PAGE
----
Oklahoma right guard Dru Samia lay on the 12-yard line, grabbing the face mask of West Virginia's Adam Shuler II. Shuler pressed Samia into Owen Field, not letting him move an inch. As the officials rushed to break it up, Samia launched his fist, taking a swing at Shuler.
Ejected. Oklahoma Memorial Stadium rained down with boos.
"It's a heated game," coach Lincoln Riley told ESPN at halftime. "It has been for many years. (There's) a lot riding on this game for both teams, so that's part of it. That's great Big 12 football right there."
For the second week in a row, No. 4 Oklahoma (11-1, 8-1 Big 12) found itself in a dog fight, this time against West Virginia (7-5, 5-4 Big 12). And once again, this only fueled the Sooners' fire, as they went on to rout the Mountaineers 59-31.
"It was heated, no doubt," Riley said. "(The referees) talked to both teams, talked to both sidelines, and I thought we did a decent job of managing it."
Samia's ejection only seemed to make Oklahoma play harder, sparking a 24-0 run before halftime. Two plays after the ejection, the Sooners would find the end zone for the fourth time, and senior quarterback Baker Mayfield sprinted down the sidelines waving his arms ferociously, attempting to pump up the angered crowd.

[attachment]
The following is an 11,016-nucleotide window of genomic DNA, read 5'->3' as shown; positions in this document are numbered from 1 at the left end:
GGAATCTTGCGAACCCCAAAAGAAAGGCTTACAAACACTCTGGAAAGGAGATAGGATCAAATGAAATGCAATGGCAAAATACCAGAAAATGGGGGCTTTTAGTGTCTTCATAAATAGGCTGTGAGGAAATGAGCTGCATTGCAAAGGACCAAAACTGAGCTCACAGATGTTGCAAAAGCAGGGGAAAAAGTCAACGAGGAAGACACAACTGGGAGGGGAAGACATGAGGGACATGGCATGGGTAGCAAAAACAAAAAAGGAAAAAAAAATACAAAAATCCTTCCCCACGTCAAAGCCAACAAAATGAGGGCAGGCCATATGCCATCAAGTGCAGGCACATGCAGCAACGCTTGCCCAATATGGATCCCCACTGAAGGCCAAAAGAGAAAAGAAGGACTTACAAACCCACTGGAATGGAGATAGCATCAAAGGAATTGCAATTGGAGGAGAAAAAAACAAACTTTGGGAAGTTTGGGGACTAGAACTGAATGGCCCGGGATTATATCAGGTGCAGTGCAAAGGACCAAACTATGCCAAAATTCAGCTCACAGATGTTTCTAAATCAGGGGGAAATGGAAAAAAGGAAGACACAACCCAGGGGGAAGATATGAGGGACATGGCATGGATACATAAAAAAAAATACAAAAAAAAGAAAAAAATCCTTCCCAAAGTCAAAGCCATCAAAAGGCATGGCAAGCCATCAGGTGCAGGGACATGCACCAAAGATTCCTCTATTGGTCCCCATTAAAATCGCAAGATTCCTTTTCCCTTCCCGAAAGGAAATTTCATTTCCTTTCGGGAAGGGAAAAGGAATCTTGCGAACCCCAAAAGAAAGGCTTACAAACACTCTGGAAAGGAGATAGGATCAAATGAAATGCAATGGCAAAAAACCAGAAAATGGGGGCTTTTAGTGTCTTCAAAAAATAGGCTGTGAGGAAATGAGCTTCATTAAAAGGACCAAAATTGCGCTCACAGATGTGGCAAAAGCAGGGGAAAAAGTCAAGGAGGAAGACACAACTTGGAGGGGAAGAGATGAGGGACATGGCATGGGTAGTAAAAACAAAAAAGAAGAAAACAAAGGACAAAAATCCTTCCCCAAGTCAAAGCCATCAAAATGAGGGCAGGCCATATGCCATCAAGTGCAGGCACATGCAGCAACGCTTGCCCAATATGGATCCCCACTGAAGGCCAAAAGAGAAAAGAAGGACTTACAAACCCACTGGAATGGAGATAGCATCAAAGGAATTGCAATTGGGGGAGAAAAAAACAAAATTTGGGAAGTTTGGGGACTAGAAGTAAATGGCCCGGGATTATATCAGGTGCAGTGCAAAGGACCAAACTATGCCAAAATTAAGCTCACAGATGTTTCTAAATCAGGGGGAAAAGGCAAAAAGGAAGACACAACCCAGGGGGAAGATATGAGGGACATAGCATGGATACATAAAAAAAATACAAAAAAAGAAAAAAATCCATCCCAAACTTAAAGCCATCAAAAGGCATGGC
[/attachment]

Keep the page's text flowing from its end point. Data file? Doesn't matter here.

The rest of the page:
"West Virginia is always chippy," Mayfield said. "Having our fans get even louder and they're booing, they're getting into it, and that's the stuff that makes college football fun."
The Sooners "feed" off teams that try to get under their skin.
"I think our team feeds off a little bit of scrappiness," junior tight end Mark Andrews said. "At the same time, we have to be able to have some more composure at times."
West Virginia isn't the first team that has tried to get under the No. 4-ranked Sooners' skin, and they won't be the last. Despite Samia's ejection, Oklahoma was composed Saturday night, but also didn't back down from a fight.
"You get tested in different ways, and when you've had the success we've had here, you're going to get tested," Riley said. "You've got to be the bigger man. You've got to be the more poised group. We were better on that today as a whole, but obviously some things we have to do better."
From Kansas not shaking their hands to West Virginia playing chippy, the Sooners know they're going to get everybody's best shot, and they're ready for the challenge.
"I think every team that plays us is coming out to get us," Andrews said. "We have the bullseye on our back."